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Jobs, the economy and the 2004 presidential election

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Multimedia slide show with capsule previews of upcoming films

Standardized Testing 101

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Deadly Weapons in Dangerous Hands

Special report about weapons of mass destruction

Losing Ground

Special report: Wetlands' demise ripples across nation

Iraq: After Saddam

Continuing coverage of the conflict in Iraq


Thursday, April 17, 2003
Enduring images of Iraq include those of a transformed military





and Gannett News Service
Learn about Tomahawk
cruise missiles
Beyond smart bombs: High-tech weapons explained
Meet U.S. commanders directing the war
Learn about Iraq's most powerful men
Case against Saddam
Suiting up for chemical war
Saddam's rise to power
Key U.S. diplomatic players

WASHINGTON For people old enough to remember Vietnam, the transformation of the U.S. military has been momentous, one of the largest changes to ever affect a major American institution.

One can question the long-term impact of a powerful, costly military on a republic's character and budget. Since the Declaration of Independence, civilians have been given strong say in national defense to forestall the military governments that often have wreaked havoc on the world.

But few can argue that the modern U.S. military has transformed itself ahead of most institutions in the application of management strategies, social progress, technology, morale and ultimately, results. While institutions like the Catholic Church or big business have undergone crises over the past two years, the military has remained one of the most respected American institutions.

It was not that long ago that Vietnam veterans were spat upon when they returned home, when movies like "The Deer Hunter" explored the tortured psyches of a generation of young veterans. Only 23 years ago, U.S. soldiers failed to rescue Iranian hostages, leaving shattered helicopter hulls in the desert as metaphors for Jimmy Carter's days of malaise.

The turnaround began with a huge price, in the shadows of Vietnam. Ronald Reagan's military buildup of the 1980s helped drive federal budget deficits to record levels but also helped bankrupt Cold War foes and produced the early outlines of the "smart bomb" military that helped win Operation Desert Storm in 1991. The military, one of the first institutions to segregate races, has been a model of progress in recruiting and promoting minorities.

Iraq may have been the final piece of the transformation. Afghanistan, with the failures to destroy cornered terrorists at Tora Bora, had cast some doubts upon U.S. strategy. Despite second guessing early in the Iraq war, a quarter-million U.S. men and women and a strong British force routed a not-insignificant army in less than a month, with fewer coalition soldiers killed so far than those died in the Persian Gulf War 12 years ago. More young Americans died in the beginning hours of D-Day than died in both wars against Iraq.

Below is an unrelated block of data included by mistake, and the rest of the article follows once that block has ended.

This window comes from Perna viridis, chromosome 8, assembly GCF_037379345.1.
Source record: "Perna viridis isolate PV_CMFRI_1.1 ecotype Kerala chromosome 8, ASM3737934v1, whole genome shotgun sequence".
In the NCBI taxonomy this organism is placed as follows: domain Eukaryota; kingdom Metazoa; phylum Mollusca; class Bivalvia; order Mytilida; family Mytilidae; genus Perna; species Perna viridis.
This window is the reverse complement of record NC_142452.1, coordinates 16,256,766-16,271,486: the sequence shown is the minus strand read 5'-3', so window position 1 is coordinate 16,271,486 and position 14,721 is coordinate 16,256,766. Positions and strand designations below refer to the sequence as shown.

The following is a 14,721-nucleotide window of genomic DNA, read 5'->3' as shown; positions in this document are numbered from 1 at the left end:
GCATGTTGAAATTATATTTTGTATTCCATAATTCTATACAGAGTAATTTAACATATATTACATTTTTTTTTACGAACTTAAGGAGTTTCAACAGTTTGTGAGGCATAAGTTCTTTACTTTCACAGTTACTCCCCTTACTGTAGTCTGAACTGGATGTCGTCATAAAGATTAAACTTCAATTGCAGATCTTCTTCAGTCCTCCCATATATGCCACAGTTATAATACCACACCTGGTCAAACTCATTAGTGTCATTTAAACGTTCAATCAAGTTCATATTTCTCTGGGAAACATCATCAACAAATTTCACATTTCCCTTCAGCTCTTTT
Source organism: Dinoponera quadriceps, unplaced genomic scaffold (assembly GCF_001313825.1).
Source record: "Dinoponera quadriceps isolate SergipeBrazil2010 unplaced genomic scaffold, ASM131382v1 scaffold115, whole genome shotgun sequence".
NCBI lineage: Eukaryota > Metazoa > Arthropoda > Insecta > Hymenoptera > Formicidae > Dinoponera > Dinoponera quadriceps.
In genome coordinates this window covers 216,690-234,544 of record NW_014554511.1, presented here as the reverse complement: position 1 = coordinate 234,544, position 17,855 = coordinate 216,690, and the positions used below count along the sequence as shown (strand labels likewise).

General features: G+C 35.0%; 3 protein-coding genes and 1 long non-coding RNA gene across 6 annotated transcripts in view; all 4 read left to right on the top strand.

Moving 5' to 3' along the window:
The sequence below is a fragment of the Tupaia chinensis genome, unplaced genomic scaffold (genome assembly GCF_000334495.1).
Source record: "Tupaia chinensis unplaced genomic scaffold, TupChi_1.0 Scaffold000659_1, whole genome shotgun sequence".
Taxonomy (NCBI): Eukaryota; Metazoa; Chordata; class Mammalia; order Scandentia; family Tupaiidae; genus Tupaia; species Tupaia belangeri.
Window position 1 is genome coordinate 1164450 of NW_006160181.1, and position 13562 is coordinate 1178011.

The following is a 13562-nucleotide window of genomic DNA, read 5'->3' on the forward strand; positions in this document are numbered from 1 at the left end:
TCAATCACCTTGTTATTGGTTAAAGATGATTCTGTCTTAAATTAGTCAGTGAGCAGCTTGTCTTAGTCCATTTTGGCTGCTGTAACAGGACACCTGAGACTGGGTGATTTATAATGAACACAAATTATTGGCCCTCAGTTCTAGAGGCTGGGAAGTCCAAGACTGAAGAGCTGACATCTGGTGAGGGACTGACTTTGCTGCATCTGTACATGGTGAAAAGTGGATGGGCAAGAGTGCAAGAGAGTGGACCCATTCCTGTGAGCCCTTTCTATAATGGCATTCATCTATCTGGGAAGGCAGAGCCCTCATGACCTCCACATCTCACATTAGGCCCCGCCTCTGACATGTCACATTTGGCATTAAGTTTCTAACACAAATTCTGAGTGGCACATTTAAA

And despite the deaths of innocents, the collateral carnage was not on the scale of previous wars, when Dresden-like hell descended upon cities and thousands of civilians died in a single night.

The swagger that Army Gen. Tommy Franks, the architect of the winning strategy, showed while convening a meeting in one of Saddam Hussein's golden-gilded palaces was in stark relief to the discredited military of Vietnam.

Religious references to war speak of a terrible swift sword. This is the U.S. military in 2003. And the generation of young Americans from which it is drawn is, unlike its baby boomer parents, among the most pro-military of any in American history.

A new book, "The Generation of Trust," by Harvard public policy professor David King and Harvard-educated economist Zachary Karabell, traces the transformation of the military to the infamous Tet offensive during Vietnam 35 years ago.

King and Karabell cite three broad strategies by the Pentagon to rebuild trust in the military:

Improving battlefield performance.

Making the military more professional.

Constructing what King and Karabell called "a sustained Hollywood-focused campaign of persuasion, which was mainly gauged to attract a long line of new recruits."

The latter goal, the authors claim, was successful because the military played to generational differences in attitudes toward the military.

"Baby boomers, with the effects of Vietnam lingering, remain largely skeptical of the military," King and Karabell write. "Yet the children of the baby boomers, with the effects of the first gulf war coloring their view, are stronger supporters of the military than even their own Depression-era and World War II-era grandparents ever were."

There are many enduring images from this war. The Iraqi boy, Ali, with both arms blown off in a bombing raid that killed his family. The long lines of U.S. armor cruising across the desert. The statue of Saddam Hussein falling in a Baghdad square. Looting. Iraqis kissing American soldiers.

But as the nation-building phase begins, another dominant image will be of the cool professionalism of individual U.S. soldiers. It may have been the biggest byproduct of the Pentagon's decision to embed journalists with fighting units.


Back to top
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© 2003, Gannett News Service